Great oped by E.J. Dionne Jr.
Mexican-Americans are big fans of the Castro brothers, and as you may already know … Mexicans make up of almost 70% of the entire Latin population pie with Puerto Ricans at 9% and Cubans representing 3%.
Forge ahead Julian!
The 38-year-old mayor of San Antonio, which has boomed into the country’s seventh-largest city, came to national attention much as Barack Obama did, with a first-rate keynote speech at the Democratic National Convention. Last year in Charlotte, he spoke affectingly of life being not a marathon but a “relay” in which each generation lifts up the next.
His metaphor didn’t have the instant punch of Obama’s 2004 red-and-blue America oration, but it does have staying power, just fine for a man playing the long game.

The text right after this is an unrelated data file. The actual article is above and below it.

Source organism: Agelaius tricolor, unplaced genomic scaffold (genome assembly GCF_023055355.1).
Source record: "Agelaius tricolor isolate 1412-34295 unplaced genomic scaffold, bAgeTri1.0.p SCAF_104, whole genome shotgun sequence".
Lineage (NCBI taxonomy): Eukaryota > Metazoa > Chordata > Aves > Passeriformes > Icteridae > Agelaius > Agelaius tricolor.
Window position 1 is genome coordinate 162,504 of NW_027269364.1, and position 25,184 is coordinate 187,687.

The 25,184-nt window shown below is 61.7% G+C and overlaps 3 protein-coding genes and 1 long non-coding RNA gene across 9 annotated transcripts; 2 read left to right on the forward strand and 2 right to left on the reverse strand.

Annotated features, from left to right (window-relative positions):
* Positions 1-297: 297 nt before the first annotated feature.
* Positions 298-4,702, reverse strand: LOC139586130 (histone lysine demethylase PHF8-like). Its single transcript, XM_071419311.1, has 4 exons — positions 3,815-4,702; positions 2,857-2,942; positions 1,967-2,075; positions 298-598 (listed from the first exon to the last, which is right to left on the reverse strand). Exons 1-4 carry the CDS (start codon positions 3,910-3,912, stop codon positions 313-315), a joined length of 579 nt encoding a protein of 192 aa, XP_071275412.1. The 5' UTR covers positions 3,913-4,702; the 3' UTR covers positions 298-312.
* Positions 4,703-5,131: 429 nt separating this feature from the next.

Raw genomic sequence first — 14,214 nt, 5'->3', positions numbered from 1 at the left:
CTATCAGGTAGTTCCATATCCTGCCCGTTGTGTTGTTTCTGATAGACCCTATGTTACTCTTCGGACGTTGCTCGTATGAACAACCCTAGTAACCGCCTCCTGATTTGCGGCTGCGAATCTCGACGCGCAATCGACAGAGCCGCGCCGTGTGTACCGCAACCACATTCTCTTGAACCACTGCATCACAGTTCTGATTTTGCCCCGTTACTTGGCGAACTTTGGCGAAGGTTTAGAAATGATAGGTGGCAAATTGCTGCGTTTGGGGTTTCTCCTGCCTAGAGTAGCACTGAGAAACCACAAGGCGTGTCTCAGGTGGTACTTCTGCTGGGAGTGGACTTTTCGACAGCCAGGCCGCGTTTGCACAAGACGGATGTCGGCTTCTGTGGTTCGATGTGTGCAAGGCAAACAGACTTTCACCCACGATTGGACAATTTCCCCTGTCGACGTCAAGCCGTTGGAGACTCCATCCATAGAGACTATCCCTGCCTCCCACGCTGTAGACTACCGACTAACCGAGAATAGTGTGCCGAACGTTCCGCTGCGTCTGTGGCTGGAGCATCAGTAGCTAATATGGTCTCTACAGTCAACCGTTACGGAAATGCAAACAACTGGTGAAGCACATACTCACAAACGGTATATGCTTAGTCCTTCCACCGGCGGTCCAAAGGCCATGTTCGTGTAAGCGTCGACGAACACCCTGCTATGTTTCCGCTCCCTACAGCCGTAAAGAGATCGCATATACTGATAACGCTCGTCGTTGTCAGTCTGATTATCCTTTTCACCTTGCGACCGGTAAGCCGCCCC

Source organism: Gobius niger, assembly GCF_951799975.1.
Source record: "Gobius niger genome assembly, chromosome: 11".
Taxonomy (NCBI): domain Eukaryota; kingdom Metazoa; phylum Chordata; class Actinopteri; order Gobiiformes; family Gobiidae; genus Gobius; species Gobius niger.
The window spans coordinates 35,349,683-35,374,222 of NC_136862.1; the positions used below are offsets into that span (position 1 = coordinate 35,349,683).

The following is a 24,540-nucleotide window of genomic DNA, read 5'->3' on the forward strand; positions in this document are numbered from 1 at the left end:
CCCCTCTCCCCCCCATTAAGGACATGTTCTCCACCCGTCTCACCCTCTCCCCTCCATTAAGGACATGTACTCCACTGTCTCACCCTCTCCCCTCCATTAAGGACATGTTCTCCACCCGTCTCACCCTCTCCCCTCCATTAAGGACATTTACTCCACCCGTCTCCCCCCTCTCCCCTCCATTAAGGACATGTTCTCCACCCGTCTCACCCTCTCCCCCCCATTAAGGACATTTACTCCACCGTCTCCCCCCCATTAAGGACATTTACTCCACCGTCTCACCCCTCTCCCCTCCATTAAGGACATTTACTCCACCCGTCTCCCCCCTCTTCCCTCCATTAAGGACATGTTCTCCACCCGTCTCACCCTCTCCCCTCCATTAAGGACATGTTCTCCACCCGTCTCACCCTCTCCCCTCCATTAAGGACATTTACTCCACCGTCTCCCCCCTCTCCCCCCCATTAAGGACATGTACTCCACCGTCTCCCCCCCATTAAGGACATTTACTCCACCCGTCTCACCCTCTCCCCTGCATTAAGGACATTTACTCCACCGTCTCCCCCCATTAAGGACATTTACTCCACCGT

Castro is looking toward easy reelection in May to his third two-year term, and you can expect him to resist entreaties to run for governor in 2014. Demographic change is not likely to turn red Texas purple until the last part of this decade. “No question it will be more hospitable” to a Democrat, Castro says with a smile.
As it happens, he hits the city’s mayoral term limit in 2017, nice timing for a governor’s race in 2018 or for a run against first-term Sen. Ted Cruz, a Republican. Castro rules nothing in or out, but he’s not cagey. He sees a way up, and many Democrats hope he’ll take it.
And his “relay” metaphor was more than a rhetorical device. It describes his political life, and that of his twin brother, Joaquin, a member of Congress.
What makes Mayor Castro especially interesting is the interaction of his pragmatism with the early radicalism of his mother Rosie, his first political mentor. She was a founder of La Raza Unida Party — she eventually returned to the Democratic fold — and a poster from his mom’s unsuccessful 1971 city council race hangs proudly in the mayor’s office. FULL STORY>>>